Russia's appetite for Western goods means that Moscow now offers most of the shopping facilities of a large, modern Western city. There are supermarkets, department stores stocking imported goods and exclusive boutiques with French and Italian designer clothes and shoes for the new rich.
Moscow's most interesting shopping districts are located within the Garden Ring. The main department stores are clustered around the city centre near Red Square, while the best souvenir and antique shops can be found along ulitsa Arbat, a charming old pedestrian street. For the more adventurous a trip to the weekend flea market at Izmaylovo Park is a must. Here it is possible to buy everything from Russian dolls and Soviet memorabilia to handmade rugs from Central Asia and antique jewellery.


Moscow's shops and businesses rarely open before 10am and often not until 11am. Most stay open until around 7pm. Many shops, especially old, state-run stores, close for an hour at lunchtime, either from 1pm to 2pm, or from 2pm to 3pm. Shops are usually open all day on Saturdays, and nowadays many are also open on Sundays, although often for shorter hours.
Markets generally operate from 10am to 4pm but it is necessary to go in the morning to get the best choice of goods.


Until recently many food shops, department stores and state-run souvenir (berezhka) shops used the kassa system of payment. This involved visiting several cashier's desks and could be confusing for the uninitiated.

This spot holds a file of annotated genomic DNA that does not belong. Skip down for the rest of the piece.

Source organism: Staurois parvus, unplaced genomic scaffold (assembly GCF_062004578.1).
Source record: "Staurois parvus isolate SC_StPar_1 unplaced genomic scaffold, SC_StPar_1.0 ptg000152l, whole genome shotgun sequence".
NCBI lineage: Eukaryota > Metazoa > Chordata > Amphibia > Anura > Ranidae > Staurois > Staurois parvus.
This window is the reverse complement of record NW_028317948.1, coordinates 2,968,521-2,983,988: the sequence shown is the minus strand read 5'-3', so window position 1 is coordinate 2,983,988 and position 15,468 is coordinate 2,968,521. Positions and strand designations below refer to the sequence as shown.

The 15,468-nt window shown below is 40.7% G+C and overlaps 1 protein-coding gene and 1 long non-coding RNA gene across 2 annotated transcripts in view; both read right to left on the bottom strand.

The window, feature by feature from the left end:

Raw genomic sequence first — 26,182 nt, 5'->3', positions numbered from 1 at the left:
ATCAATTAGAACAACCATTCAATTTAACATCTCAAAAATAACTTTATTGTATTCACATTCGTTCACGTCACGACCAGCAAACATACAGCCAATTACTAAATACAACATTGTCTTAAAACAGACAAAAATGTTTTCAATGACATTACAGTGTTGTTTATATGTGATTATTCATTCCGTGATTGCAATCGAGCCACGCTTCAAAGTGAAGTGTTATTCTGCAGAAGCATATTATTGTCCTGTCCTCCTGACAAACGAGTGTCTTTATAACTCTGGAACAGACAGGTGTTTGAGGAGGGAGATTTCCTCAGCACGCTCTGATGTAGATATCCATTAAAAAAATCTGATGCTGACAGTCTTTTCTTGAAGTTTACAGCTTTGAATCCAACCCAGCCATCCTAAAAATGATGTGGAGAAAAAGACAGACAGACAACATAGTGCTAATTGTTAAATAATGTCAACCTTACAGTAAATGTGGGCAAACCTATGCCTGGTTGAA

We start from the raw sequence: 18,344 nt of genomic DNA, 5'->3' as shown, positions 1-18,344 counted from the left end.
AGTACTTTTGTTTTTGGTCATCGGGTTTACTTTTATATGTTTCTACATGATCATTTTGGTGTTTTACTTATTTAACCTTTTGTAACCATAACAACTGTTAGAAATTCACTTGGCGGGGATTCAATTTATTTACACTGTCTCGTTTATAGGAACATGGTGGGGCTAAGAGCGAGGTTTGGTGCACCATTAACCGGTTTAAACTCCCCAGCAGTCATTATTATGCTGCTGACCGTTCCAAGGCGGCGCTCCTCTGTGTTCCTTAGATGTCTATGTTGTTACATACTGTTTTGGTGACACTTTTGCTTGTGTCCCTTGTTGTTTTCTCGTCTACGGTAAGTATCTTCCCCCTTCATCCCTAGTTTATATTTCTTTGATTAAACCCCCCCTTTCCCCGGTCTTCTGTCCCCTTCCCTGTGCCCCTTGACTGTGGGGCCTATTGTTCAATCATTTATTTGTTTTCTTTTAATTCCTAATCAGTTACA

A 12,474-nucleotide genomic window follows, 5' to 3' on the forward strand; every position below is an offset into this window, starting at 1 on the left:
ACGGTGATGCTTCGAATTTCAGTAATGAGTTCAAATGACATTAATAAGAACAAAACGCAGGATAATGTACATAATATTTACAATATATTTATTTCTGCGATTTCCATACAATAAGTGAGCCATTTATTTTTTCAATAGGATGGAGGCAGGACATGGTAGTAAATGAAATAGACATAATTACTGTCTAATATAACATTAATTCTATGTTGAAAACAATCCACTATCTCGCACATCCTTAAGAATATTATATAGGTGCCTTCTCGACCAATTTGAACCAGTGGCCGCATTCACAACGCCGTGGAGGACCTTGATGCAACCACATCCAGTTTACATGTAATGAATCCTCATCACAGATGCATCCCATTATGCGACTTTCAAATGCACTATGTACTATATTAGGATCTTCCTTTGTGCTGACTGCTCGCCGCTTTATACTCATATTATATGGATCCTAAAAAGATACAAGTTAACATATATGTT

Nowadays, the kassa system is pretty rare in Moscow and there are hundreds of Western-type shops of all sizes. Throughout the city there are several chain stores, for example, Sedmoi Kontinent, Kopeika, Perekrestok and Ramstor. The latter offers a huge range of products from food to clothes. There are also a few hypermarkets.
The only legal currency in Russia is the rouble and most shops will not accept other currencies. Vendors at the tourist markets may quote prices in US dollars. However, this will not guarantee a discount and visitors should bear in mind that it is illegal. Now that the rampant inflation of the early 1990s is under control there should rarely be pressure to pay in hard currency.
Western-style supermarkets and shops, as well as some up-market Russian boutiques, accept the main credit cards. Some shops still display prices in US dollars or, very occasionally, in units that have a fixed rate of exchange with roubles. If so the price will be converted into roubles, at a higher than average exchange rate, before payment is made. Paying by credit card avoids this as credit card slips are nearly always made out in US dollars.
Prices for most goods include 15% VAT. Only staples such as locally produced milk and bread are exempt. There are a few duty-free shops in the centre of Moscow and at Sheremetevo 2 airport.